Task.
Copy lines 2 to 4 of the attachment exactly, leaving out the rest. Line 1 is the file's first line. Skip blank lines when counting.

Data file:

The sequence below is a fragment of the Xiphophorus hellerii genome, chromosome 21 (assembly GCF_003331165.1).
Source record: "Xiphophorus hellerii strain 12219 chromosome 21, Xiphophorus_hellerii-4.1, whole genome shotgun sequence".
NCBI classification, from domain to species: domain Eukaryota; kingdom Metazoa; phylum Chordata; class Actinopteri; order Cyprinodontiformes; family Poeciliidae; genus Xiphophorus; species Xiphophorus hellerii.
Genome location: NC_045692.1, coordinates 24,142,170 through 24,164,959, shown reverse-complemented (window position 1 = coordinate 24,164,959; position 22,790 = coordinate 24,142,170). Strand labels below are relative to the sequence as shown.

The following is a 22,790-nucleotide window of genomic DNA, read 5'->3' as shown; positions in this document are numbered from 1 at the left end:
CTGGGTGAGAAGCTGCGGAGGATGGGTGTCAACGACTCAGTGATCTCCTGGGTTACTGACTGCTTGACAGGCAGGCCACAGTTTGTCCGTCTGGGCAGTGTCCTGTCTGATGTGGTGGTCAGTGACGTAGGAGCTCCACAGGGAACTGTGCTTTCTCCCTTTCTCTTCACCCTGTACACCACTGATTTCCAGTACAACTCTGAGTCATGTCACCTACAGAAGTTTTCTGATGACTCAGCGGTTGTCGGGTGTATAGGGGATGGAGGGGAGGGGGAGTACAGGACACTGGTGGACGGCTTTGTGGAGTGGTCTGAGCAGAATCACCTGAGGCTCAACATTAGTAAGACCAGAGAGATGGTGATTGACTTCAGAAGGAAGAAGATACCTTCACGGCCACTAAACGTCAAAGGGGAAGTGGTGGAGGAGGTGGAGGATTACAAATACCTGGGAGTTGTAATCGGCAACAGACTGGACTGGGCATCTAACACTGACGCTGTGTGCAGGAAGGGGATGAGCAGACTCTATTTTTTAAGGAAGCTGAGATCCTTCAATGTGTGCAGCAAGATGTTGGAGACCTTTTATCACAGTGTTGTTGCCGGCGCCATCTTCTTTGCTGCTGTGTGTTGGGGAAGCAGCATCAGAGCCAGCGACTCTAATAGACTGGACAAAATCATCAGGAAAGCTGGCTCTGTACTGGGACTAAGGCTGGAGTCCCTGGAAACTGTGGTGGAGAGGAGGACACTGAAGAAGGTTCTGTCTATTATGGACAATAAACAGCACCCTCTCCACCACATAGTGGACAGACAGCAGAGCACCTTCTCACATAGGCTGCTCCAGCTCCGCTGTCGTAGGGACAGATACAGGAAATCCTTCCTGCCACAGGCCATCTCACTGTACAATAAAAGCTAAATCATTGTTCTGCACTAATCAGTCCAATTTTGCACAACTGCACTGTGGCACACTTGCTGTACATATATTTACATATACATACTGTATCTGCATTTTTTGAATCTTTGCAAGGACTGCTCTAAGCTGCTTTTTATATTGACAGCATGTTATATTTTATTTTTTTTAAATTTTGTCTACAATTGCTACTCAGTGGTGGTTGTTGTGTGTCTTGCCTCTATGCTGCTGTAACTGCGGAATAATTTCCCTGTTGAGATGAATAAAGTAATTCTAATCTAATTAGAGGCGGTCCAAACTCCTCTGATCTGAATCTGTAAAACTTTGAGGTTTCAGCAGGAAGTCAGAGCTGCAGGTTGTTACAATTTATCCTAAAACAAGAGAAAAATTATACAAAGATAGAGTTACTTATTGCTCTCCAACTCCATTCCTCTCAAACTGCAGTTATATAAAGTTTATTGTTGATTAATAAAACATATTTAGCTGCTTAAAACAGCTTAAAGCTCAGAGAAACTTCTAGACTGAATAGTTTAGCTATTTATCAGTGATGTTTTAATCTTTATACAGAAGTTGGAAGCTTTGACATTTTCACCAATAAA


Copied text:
Source record: "Xiphophorus hellerii strain 12219 chromosome 21, Xiphophorus_hellerii-4.1, whole genome shotgun sequence".
NCBI classification, from domain to species: domain Eukaryota; kingdom Metazoa; phylum Chordata; class Actinopteri; order Cyprinodontiformes; family Poeciliidae; genus Xiphophorus; species Xiphophorus hellerii.
Genome location: NC_045692.1, coordinates 24,142,170 through 24,164,959, shown reverse-complemented (window position 1 = coordinate 24,164,959; position 22,790 = coordinate 24,142,170). Strand labels below are relative to the sequence as shown.